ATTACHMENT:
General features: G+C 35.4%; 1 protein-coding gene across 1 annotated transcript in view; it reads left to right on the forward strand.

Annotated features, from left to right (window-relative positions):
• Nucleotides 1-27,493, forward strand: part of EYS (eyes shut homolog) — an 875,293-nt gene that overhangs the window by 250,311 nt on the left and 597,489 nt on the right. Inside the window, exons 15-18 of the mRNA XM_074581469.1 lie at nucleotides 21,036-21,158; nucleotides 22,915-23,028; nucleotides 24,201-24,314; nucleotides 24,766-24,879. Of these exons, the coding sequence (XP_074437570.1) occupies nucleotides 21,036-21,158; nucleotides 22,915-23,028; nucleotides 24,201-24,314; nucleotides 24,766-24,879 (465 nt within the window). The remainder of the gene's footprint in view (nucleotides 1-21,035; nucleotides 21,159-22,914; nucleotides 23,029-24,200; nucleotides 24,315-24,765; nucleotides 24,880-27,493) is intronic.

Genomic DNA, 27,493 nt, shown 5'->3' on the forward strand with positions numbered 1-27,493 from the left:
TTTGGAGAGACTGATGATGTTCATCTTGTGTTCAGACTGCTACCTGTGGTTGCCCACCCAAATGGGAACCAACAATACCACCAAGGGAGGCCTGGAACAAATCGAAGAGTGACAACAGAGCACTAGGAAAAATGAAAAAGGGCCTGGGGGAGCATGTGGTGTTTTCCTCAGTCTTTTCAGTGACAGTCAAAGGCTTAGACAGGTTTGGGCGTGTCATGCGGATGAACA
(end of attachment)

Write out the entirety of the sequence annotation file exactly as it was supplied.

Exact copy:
General features: G+C 35.4%; 1 protein-coding gene across 1 annotated transcript in view; it reads left to right on the forward strand.

Annotated features, from left to right (window-relative positions):
• Nucleotides 1-27,493, forward strand: part of EYS (eyes shut homolog) — an 875,293-nt gene that overhangs the window by 250,311 nt on the left and 597,489 nt on the right. Inside the window, exons 15-18 of the mRNA XM_074581469.1 lie at nucleotides 21,036-21,158; nucleotides 22,915-23,028; nucleotides 24,201-24,314; nucleotides 24,766-24,879. Of these exons, the coding sequence (XP_074437570.1) occupies nucleotides 21,036-21,158; nucleotides 22,915-23,028; nucleotides 24,201-24,314; nucleotides 24,766-24,879 (465 nt within the window). The remainder of the gene's footprint in view (nucleotides 1-21,035; nucleotides 21,159-22,914; nucleotides 23,029-24,200; nucleotides 24,315-24,765; nucleotides 24,880-27,493) is intronic.

Genomic DNA, 27,493 nt, shown 5'->3' on the forward strand with positions numbered 1-27,493 from the left:
TTTGGAGAGACTGATGATGTTCATCTTGTGTTCAGACTGCTACCTGTGGTTGCCCACCCAAATGGGAACCAACAATACCACCAAGGGAGGCCTGGAACAAATCGAAGAGTGACAACAGAGCACTAGGAAAAATGAAAAAGGGCCTGGGGGAGCATGTGGTGTTTTCCTCAGTCTTTTCAGTGACAGTCAAAGGCTTAGACAGGTTTGGGCGTGTCATGCGGATGAACA